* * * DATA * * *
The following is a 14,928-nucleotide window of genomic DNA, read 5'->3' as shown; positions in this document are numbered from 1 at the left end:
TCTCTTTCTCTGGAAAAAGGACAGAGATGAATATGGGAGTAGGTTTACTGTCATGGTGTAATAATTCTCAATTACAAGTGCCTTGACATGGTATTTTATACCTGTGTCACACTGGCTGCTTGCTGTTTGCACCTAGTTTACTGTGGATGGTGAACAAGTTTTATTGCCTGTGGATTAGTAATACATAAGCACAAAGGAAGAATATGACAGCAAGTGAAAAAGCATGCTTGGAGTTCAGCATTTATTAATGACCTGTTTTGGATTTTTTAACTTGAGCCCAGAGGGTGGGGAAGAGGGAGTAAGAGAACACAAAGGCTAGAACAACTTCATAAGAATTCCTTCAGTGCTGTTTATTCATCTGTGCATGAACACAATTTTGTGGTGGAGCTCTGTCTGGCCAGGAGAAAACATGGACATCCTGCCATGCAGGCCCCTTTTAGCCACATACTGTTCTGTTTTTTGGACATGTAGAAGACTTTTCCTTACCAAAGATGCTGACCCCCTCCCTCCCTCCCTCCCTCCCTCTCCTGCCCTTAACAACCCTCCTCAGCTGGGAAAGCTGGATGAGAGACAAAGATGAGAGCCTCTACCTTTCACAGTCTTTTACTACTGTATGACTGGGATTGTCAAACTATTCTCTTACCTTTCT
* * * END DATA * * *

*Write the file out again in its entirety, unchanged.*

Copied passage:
The following is a 14,928-nucleotide window of genomic DNA, read 5'->3' as shown; positions in this document are numbered from 1 at the left end:
TCTCTTTCTCTGGAAAAAGGACAGAGATGAATATGGGAGTAGGTTTACTGTCATGGTGTAATAATTCTCAATTACAAGTGCCTTGACATGGTATTTTATACCTGTGTCACACTGGCTGCTTGCTGTTTGCACCTAGTTTACTGTGGATGGTGAACAAGTTTTATTGCCTGTGGATTAGTAATACATAAGCACAAAGGAAGAATATGACAGCAAGTGAAAAAGCATGCTTGGAGTTCAGCATTTATTAATGACCTGTTTTGGATTTTTTAACTTGAGCCCAGAGGGTGGGGAAGAGGGAGTAAGAGAACACAAAGGCTAGAACAACTTCATAAGAATTCCTTCAGTGCTGTTTATTCATCTGTGCATGAACACAATTTTGTGGTGGAGCTCTGTCTGGCCAGGAGAAAACATGGACATCCTGCCATGCAGGCCCCTTTTAGCCACATACTGTTCTGTTTTTTGGACATGTAGAAGACTTTTCCTTACCAAAGATGCTGACCCCCTCCCTCCCTCCCTCCCTCCCTCTCCTGCCCTTAACAACCCTCCTCAGCTGGGAAAGCTGGATGAGAGACAAAGATGAGAGCCTCTACCTTTCACAGTCTTTTACTACTGTATGACTGGGATTGTCAAACTATTCTCTTACCTTTCT